High prices of food in SDF-held areas | Long queues in front of co-op to buy sugar • The Syrian Observatory For Human Rights

High prices of food in SDF-held areas | Long queues in front of co-op to buy sugar

SOHR sources have reported that SDF-held areas in north-east Syria region are witnessing a shortage of sugar in markets, where some people have to wait in long queues for seven hours a day to get sugar or cooking oil, as well as the high prices of some essential products.

SOHR activists  monitored some greedy shopkeepers  and bakeries’ owners who have raised prices of their goods in light of lack of strict surveillance.

Furthermore, “Nowroz” company affiliated to the Autonomous Administration, which has taken over the former consumer co-operative societies’ headquarters where it sells foodstuffs according to the price it sets, has stockpiles sugar which reaches  2,700 Syrian pounds per kilo. It is worth noting that sugar had been sold for 2,050 per kilo, before the closure of “Semalka” crossing.

The centers of this company are witnessing great congestion and long queues of more than 100 metres of people waiting to buy food.

                                                
In light of stockpiling of goods and lack of surveillance, people are forces to  buy  sugar  at markets for 8,000 SYL per kilo, especially workers or employees who have no time to wait in these long queues.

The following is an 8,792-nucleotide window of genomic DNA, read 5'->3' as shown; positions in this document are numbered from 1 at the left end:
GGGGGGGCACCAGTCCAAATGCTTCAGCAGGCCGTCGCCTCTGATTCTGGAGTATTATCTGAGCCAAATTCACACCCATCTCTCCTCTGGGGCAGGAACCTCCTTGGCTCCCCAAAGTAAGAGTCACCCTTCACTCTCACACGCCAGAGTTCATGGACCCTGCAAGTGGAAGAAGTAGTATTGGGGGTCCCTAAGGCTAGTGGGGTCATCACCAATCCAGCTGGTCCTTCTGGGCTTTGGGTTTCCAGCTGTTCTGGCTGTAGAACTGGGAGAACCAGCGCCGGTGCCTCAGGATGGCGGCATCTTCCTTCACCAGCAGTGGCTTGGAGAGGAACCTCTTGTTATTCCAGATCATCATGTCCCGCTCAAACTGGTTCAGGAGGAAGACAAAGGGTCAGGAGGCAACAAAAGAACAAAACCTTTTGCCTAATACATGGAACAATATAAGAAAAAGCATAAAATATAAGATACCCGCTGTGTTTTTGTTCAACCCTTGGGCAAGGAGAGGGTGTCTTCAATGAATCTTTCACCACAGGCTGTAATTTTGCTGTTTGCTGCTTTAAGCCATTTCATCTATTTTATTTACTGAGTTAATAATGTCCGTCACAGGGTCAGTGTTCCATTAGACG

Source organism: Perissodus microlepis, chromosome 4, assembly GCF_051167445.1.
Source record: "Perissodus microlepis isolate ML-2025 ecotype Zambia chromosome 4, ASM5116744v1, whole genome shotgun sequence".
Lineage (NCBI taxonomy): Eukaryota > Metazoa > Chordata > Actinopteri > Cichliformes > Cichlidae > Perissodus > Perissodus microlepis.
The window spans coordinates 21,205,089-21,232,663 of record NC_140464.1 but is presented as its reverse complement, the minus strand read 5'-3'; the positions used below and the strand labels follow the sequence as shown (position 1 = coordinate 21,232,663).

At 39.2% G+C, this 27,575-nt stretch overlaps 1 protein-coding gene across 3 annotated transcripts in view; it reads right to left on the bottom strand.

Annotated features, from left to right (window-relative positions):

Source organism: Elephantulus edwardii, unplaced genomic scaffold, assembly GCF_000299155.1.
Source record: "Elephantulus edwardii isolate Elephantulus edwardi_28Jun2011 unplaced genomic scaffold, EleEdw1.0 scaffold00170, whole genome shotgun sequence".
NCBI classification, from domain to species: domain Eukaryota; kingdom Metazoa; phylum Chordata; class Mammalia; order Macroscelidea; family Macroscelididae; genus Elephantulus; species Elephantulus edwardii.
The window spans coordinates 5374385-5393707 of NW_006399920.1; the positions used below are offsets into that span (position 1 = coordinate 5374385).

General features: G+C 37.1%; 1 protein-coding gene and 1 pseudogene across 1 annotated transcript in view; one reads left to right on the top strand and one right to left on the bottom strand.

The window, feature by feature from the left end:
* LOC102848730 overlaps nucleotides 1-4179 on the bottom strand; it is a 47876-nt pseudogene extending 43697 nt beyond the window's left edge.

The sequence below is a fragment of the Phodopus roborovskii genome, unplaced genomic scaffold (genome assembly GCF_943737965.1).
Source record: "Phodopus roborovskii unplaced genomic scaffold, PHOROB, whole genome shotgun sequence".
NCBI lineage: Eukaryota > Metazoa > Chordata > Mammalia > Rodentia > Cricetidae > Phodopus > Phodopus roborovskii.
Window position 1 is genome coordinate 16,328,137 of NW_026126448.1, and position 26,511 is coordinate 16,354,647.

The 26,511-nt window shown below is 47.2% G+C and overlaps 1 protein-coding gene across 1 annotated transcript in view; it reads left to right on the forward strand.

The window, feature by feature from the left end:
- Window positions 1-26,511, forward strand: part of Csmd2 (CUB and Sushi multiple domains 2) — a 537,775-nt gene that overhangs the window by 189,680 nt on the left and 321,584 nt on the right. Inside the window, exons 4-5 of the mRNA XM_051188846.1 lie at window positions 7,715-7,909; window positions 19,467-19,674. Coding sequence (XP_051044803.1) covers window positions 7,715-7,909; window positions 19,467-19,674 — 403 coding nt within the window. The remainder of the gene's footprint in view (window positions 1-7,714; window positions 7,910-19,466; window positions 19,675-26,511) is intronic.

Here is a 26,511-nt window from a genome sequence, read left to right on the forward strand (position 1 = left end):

Other foodstuffs and supplies are imported from areas controlled by Turkish-backed factions and Syrian regime, so their prices have not significantly affected. However, the closure of Semalka crossing had a relative impact on the prices of some products.

The price of a four-litre can of “cooking oil” has increased from 21,500 to 24,000 SYL, while the rest of products such as legumes, rice and canned goods have only affected by the ongoing freefall of the Syrian pound against the US dollar.

 

In this context, some bakeries in areas controlled by the “SDF” are also suffering from a stifling crisis, as they have not got their allocations of flour so far because of the low amount of flour stocks in the “Autonomous Administration” silos, amid concern about poor harvest, where the farmers have not received diesel needed to run machines used for irrigating their crops this  season.

 

 

 

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